Dear Amy: What are the best ways to fix family arguments? Everyone in my family fights, yells, and says hurtful things. People in my family want to banish other family members and they stop talking to them.
Every single day is a battlefield where people get stressed and tired of the drama. I worry that this is tearing the family apart.
My family members need each other but they act like they are too busy to help each other.
What would be the most helpful way to keep this family whole?
Dear Teen: Unfortunately, some families seem to function in a state of nearly constant high drama. It is as if discord is the norm for the family, and peaceful times are mainly a result of people not speaking to each other.
But, as you know, silence and peace are not the same thing.
If your family wages a daily battle, it could affect your ability to interact with people outside the family calmly and peacefully.
It is important for you to keep in mind that realistically you will not be able to heal your family. You are a teenager and your family has probably interacted this way for many years – perhaps generations. There are likely underlying causes to your family’s dynamic, whether it is illness, childhood trauma or substance abuse.
The best thing for you to do is to try to protect yourself from the emotional and self-esteem fallout from witnessing (and/or partaking) in family combat. Do not let this define you. Please – as you look around you – tell yourself, “This is not me.” If you have siblings, you can help each other to cope.
Don’t try to solve your parents’ problems. Don’t try to mediate between them, even if they want you to take sides.
If you find your own anger becomes a problem, outside outlets – like music, sports, art, drama, or just playing and having fun – can be important tools to help you manage.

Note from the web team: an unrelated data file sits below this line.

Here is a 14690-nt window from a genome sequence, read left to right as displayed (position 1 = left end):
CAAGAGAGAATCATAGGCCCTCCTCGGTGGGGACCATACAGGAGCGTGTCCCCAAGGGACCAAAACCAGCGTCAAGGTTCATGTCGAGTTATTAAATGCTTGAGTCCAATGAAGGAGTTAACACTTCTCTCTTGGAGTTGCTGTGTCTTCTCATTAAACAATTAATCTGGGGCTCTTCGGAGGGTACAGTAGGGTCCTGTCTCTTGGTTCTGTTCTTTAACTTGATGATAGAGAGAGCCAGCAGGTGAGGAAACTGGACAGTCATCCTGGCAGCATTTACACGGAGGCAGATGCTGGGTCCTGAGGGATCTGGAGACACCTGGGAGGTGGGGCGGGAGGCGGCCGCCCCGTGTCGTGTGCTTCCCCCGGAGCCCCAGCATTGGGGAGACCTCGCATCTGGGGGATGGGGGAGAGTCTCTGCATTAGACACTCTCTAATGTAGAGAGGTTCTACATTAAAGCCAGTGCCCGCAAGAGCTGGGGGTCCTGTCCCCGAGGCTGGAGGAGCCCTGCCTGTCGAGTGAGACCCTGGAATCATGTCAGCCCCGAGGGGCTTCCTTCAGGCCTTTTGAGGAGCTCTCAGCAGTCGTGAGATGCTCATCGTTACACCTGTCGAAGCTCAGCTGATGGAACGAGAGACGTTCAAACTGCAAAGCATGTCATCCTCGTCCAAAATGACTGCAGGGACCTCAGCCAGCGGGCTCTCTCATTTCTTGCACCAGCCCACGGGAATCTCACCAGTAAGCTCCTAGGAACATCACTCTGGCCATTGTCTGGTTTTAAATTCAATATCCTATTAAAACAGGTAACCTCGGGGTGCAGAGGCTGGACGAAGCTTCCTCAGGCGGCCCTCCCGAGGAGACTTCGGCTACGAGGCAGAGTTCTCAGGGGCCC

Retreat (with other siblings) when family members erupt. Breathe deeply and put on soothing music – this will help your own brain to relax. Write down what is happening and how you feel (writing about it can help you to notice patterns and gain insight).
Counseling would help all of you; you should seek advice from a school counselor or a teacher.
Dear Amy: I am a survivor of domestic violence. I am 66 years old. My first husband died. The second man I was married to for 25 years was violent. I left him and bought a place of my own. I am starting over again. I am confused and hurt that my adult children still check on my ex-husband. They say he is sick. They feel sorry for him.
Where is their loyalty to me? This second husband is not their father. Am I missing something?
They tell me not to call him and not to answer the phone if he calls me, and yet they check on him and visit him.
Amy, these are my and my deceased husband’s children! What am I missing here?
Dear Confused Mom: You don’t say how old your children were when you married your second husband, but you should consider the possibility that this connection between them exists because he is the only father they feel they know. He is flawed and violent. And he is all they have.
Your children checking on your ex does not mean they are disloyal to you. It means that you raised them to be decent, kind people who might actually be quite conflicted about this abusive father of theirs.
You win in life by being a successful survivor. He has been left behind and is visited occasionally by people who feel sorry for him. Discourage your children from discussing him to you, but be aware that they have the right to maintain whatever relationships they choose.
Dear Amy: I was appalled at the snarky tone you assumed when you answered the question from “Curious Guy,” who wondered why women don’t shave the hair on their arms. I thought it was a real question, respectfully asked. He deserved better than your sarcasm.
Dear Reader: Many hundreds of people agree with you. I took umbrage to the inferred suggestion that the hair on women’s arms was somehow so unsightly that it needed to be removed. But now, to answer “Curious Guy’s” question respectfully, I will simply say, “I don’t know why women don’t shave their arms. But I’m glad we don’t.”
Email Amy Dickinson at firstname.lastname@example.org.